We have observed that 1 h treatment of medicinal smoke emination by burning wood and a mixture of odoriferous and medicinal herbs (havan sámagri = material used in oblation to fire all over India) on aerial bacterial population caused over 94% reduction of bacterial counts by 60 min and the ability of the smoke to purify or disinfect the air and to make the environment cleaner was maintained up to 24 h in the closed room.

    Absence of pathogenic bacteria Corynebacterium urealyticum, Curtobacterium flaccumfaciens, Enterobacter aerogenes (Klebsiella mobilis), Kocuria rosea, Pseudomonassyringae pv. persicae, Staphylococcus lentus, and Xanthomonas campestris pv. tardicrescens inthe open room even after 30 days is indicative of the bactericidal potential of the medicinal smoke treatment.

    We have demonstrated that using medicinal smoke it is possible to completely eliminate diverse plant and human pathogenic bacteria of the air within confined space.
    Work has implications to use the smoke generated by burning wood and a mixture of odoriferousand medicinal herbs, within confined spaces such as animal barns and seed/grain warehouses to disinfect the air and to make the environment cleaner.
    Work indicates that certain known medicinal constituents from the havan sámagri can thus be added to the burning farm material while disposing unwanted agriculture organic material, in order to reduce plant pathogenicorganisms.

    In particular, it highlights the fact that we must think well beyond the physical aspects of smoke on plants in natural habitats and impacts heavily on our understanding of fire as adriving force in evolution.
    We have demonstrated that using medicinal smoke it is possible to contain diverse pathogenic bacteria of the air we breathe.

    The work also highlights the fact about medicinal smoke and that a lot of natural products have potential for use as medicine in the smoke form as a form of drug delivery and as a promising source of new active natural ingredients for containing indoor airborne infections within confined spaces used for storage of agriculture comodities.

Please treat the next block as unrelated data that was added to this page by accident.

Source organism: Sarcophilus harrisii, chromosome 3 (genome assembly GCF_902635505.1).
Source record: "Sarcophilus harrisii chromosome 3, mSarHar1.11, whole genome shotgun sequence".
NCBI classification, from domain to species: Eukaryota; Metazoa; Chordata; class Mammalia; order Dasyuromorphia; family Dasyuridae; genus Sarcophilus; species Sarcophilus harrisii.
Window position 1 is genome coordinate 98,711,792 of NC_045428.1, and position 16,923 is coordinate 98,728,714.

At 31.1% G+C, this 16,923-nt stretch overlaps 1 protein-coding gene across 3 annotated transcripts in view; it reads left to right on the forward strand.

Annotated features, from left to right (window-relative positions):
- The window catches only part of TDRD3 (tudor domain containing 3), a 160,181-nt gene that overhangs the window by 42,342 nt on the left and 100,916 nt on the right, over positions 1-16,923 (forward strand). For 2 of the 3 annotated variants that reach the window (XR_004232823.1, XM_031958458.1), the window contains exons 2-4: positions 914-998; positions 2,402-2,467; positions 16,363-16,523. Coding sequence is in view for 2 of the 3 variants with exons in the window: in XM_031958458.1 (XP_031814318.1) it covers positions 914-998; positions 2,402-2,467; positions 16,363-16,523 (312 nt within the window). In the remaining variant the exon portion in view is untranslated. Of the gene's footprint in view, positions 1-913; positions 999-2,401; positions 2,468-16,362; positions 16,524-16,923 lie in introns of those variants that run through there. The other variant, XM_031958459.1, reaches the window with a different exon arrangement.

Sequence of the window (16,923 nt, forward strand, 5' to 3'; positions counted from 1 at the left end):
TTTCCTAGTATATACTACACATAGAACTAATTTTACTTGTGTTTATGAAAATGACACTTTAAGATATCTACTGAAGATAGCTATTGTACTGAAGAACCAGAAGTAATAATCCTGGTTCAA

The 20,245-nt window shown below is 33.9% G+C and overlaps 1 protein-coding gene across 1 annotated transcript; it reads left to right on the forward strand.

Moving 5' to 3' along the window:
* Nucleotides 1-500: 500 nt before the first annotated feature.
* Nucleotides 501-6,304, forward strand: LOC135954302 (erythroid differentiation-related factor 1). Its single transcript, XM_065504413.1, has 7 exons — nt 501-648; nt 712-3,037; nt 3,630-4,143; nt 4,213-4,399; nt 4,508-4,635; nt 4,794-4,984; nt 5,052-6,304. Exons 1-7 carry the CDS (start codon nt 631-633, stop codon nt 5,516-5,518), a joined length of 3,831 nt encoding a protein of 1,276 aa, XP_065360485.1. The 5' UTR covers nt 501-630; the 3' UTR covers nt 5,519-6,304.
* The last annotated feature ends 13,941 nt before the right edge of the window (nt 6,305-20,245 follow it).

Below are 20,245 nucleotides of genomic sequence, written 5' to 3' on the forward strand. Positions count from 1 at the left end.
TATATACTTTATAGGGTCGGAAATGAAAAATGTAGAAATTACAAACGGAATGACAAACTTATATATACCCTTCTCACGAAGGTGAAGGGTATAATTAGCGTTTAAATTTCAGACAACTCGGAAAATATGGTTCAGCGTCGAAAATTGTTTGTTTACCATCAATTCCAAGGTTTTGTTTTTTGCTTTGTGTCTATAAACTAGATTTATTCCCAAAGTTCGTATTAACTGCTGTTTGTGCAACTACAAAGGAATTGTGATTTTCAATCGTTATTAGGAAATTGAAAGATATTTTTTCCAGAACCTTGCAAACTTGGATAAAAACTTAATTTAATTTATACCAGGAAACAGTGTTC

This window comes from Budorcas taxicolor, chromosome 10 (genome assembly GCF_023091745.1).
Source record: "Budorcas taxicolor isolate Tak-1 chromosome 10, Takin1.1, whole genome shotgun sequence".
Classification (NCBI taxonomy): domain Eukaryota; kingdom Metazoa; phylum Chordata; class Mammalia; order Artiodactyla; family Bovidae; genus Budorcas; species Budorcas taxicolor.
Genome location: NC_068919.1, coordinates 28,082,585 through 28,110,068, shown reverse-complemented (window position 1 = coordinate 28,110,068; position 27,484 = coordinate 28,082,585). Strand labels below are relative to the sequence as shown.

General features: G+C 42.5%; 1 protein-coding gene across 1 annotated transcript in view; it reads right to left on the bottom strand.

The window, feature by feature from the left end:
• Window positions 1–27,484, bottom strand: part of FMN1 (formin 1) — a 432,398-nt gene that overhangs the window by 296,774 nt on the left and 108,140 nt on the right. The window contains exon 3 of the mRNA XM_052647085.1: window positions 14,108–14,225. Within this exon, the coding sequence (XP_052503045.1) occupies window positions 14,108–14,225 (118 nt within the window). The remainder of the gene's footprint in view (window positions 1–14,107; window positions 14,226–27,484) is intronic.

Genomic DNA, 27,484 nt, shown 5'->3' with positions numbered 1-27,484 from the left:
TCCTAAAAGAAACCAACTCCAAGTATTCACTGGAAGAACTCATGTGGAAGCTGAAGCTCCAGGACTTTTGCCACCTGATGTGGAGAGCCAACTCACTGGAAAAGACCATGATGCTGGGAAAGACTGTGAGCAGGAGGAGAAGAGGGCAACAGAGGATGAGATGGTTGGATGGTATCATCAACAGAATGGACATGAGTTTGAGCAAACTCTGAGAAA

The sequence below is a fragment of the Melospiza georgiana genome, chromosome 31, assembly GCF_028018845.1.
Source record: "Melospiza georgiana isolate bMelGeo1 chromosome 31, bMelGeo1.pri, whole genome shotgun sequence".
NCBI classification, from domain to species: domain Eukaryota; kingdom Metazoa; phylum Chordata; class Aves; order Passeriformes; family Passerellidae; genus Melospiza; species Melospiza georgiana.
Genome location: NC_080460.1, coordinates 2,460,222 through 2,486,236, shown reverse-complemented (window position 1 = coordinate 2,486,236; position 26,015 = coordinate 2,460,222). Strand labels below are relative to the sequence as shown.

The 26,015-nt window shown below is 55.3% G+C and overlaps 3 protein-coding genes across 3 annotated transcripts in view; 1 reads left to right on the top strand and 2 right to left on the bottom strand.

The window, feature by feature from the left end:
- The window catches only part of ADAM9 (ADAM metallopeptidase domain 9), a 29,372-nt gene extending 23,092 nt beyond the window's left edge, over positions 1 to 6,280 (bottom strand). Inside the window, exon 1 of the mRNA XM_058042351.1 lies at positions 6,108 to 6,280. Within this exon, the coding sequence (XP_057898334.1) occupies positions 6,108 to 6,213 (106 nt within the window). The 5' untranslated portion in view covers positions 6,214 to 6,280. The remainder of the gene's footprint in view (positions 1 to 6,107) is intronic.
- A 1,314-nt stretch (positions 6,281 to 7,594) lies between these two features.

The dynamic chemical and biological interactions occurring in the atmosphere are much more complex than has been previously realized. The findings warrant a need for further evaluation of various ingredients present in the complex mixture of odoriferous and medicinal herbs, individually and in various combinations to identify the active principlesinvolved in the bactericidal property of the medicinal smoke, applied in the above discussed fashion.”
    Formerly http: //www.agri-history.org/pdf/Medic…

    Abstract
    http://www.ncbi.nlm.nih.gov/pu

    Medicinal smokes

    Abstract
    “All through time, humans have used smoke of medicinal plants to cure illness.
    To the best of our knowledge, the ethnopharmacological aspects of natural products’ smoke for therapy and health care have not been studied.
    Mono- and multi-ingredient herbal and non-herbal remedies administered as smoke from 50 countries across the 5 continents are reviewed.

    Most of the 265 plant species of mono-ingredient remedies studied belong to Asteraceae (10.6%), followed by Solanaceae (10.2%), Fabaceae (9.8%) and Apiaceae (5.3%). The most frequent medical indications for medicinal smoke are pulmonary (23.5%), neurological (21.8%) and dermatological (8.1%).

    Other uses of smoke are not exactly medical but beneficial to health, and include smoke as a preservative or a repellent and the social use of smoke.